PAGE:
10 UK Export News You Might’ve Missed – Week 18

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(Also published on LinkedIn)

In this edition of Export News from Expordite, we’ll cover top 10 UK export news and headlines from week 18 of 2023 – May 1-7, 2023.

But first, I’d just like to say thank you to techSPARK uk for featuring Expordite on their website as one of the Silicon Gorge winners!

You can read their feature here.

Now for the UK exports news from last week:

General Export News:

1. Landmark post-Brexit trade deals to come into force this month driving economic growth across the UK.

“British businesses and consumers will soon be able to reap the benefits of the UK’s first trade deals negotiated from scratch since leaving the European Union with the agreements set to come into force this month.

Expected to increase bilateral trade with Australia by 53% and with New Zealand by 59% in the long term, the two game-changing free trade agreements are anticipated to go live across all three countries from midnight on 31 May.”

Source: GOV.uk


2. Free trade agreement between UK and New Zealand confirmed

“New Zealand’s Free Trade Agreement with the UK, which will eventually eliminate tariffs on all exports, will come into force at the end of May, marking an important milestone for the relationship between the two countries.

From 31 May, tariffs on more than 97% of exports from both countries, including wine, honey and onions, will be eradicated.”

Source: The Drinks Business


3. UK appoints new HM Trade Commissioner to lead UK-South Asia trade and investment relationship

“Harjinder Kang has today [May 3] been appointed as His Majesty’s Trade Commissioner (HMTC) to South Asia and Deputy High Commissioner for Western India, succeeding Alan Gemmell OBE.

HMTCs lead the UK’s overseas effort to promote UK trade, investment, trade policy and export finance.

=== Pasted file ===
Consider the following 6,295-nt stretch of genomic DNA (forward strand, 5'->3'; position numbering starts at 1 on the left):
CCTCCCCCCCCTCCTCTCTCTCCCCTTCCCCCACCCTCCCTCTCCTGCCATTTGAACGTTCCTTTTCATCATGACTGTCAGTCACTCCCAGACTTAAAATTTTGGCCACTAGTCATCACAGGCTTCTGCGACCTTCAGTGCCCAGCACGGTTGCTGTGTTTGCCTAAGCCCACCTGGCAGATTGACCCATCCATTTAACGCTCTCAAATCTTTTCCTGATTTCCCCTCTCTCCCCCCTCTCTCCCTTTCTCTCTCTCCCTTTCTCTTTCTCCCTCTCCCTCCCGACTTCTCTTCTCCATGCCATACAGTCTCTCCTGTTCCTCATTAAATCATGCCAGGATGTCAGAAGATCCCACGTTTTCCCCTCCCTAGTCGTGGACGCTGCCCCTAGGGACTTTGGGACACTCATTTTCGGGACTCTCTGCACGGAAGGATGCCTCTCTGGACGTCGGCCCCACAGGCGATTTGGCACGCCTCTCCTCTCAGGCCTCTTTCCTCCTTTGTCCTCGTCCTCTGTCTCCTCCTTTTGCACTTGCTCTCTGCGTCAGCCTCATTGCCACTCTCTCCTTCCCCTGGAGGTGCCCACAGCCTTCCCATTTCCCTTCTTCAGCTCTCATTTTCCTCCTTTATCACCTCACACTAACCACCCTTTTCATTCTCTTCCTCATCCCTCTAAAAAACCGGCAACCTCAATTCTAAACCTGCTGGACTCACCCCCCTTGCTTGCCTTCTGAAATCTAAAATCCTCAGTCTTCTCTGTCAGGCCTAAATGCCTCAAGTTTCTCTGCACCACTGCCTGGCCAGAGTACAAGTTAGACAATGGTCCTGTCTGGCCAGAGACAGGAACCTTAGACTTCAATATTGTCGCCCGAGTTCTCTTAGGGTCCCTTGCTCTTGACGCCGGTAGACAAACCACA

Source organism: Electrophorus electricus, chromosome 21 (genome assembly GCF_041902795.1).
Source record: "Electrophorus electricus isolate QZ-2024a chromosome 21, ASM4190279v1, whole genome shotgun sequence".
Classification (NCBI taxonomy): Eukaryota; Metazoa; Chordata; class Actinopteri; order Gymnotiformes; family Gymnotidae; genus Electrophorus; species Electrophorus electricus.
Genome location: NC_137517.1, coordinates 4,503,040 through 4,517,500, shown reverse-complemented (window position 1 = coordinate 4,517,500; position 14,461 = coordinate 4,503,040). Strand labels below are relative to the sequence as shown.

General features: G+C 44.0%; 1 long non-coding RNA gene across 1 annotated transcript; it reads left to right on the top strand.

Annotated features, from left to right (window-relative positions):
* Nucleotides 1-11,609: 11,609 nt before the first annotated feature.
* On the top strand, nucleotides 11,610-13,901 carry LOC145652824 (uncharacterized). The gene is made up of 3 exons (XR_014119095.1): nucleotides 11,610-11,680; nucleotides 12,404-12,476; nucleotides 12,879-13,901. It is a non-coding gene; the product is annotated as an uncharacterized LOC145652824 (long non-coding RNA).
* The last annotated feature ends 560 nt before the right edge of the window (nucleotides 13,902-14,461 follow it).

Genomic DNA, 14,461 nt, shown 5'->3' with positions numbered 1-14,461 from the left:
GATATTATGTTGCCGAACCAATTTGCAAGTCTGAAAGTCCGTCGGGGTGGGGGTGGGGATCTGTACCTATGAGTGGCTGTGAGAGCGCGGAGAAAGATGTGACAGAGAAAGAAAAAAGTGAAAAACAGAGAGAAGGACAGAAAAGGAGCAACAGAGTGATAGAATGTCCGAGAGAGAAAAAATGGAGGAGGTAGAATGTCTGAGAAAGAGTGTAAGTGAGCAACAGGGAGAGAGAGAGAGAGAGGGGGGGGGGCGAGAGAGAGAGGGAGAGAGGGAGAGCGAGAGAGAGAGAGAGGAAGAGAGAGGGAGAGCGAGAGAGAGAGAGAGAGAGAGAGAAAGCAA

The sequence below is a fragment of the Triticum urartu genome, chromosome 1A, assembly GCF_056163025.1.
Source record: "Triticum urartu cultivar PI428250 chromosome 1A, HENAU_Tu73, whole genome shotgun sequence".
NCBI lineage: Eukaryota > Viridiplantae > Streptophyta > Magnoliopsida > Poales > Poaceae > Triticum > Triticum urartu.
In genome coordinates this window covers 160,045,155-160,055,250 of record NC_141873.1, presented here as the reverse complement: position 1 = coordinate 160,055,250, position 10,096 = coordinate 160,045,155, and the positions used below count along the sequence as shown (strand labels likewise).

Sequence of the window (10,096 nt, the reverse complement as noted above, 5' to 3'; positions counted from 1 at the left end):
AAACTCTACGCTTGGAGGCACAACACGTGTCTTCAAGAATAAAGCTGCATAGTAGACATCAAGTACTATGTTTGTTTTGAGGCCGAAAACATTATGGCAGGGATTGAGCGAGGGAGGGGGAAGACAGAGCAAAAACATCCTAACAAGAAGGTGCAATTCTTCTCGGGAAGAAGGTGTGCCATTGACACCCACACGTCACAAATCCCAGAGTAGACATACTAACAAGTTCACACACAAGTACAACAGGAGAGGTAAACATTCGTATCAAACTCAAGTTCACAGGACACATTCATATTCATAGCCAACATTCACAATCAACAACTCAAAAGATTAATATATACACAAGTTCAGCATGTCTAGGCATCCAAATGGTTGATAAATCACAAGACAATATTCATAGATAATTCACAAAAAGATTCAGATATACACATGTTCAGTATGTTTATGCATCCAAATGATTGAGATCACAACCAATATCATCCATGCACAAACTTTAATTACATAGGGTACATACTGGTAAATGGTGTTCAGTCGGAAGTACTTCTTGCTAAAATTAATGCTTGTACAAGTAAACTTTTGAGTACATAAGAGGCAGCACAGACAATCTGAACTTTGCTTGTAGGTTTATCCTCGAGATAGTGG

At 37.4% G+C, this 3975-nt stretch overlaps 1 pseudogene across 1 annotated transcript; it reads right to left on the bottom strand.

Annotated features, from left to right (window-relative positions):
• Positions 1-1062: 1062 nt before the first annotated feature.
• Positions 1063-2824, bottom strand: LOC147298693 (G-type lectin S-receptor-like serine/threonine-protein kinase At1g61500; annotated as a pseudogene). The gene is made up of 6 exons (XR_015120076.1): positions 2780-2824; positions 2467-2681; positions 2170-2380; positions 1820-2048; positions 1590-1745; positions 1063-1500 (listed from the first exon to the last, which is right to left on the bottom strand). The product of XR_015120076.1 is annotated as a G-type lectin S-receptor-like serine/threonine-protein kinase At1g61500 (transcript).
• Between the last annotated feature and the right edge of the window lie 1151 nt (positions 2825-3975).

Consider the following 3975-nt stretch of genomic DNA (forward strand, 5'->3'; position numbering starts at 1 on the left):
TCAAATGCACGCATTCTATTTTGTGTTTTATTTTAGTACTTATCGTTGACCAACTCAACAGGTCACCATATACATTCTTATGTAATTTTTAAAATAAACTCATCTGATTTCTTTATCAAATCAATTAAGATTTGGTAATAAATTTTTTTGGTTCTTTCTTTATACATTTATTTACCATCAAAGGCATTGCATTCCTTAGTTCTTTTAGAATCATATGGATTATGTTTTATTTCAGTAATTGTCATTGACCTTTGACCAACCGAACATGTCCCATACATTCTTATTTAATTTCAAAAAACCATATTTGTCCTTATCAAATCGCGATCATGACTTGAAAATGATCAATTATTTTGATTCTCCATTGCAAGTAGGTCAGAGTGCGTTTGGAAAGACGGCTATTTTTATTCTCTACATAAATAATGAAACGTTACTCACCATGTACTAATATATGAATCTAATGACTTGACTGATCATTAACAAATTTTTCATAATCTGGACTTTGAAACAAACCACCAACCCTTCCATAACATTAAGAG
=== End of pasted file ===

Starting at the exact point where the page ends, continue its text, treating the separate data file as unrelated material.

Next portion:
As the new Trade Commissioner for South Asia, Harjinder will generate business opportunities for the UK while contributing to the growth of sustainable, resilient, and productive economies across the South Asia region.”

Source: GOV.uk


4. Five ways the UK royal family impacts international trade

“Tomorrow (6 May) is the coronation, where King Charles III will formally be anointed as King of the United Kingdom of Great Britain and Northern Ireland, as well as head of the Commonwealth. Here, the IOE&IT Daily Updates suggests five ways that the royal family impacts international trade.”

Source: The Institute of Export & International Trade


5. New Research Suggests Wales is Top UK Nation for Exports

“The study of more than 3,000 businesses across the UK shows Wales has the largest percentage of exporters and is leading the way out of the UK nations. 87% of businesses in Wales currently export, compared to 78% of businesses in England and, 80% of businesses in Scotland.

The findings come in the wake of recent government figures showing that export trade for Wales was worth a total £115bn between 2016 and 2022. Additionally, figures show that exports of Welsh goods have recovered beyond pre-pandemic levels, rising by 36% in the 12 months leading up to September 2022.”

Source: Business News Wales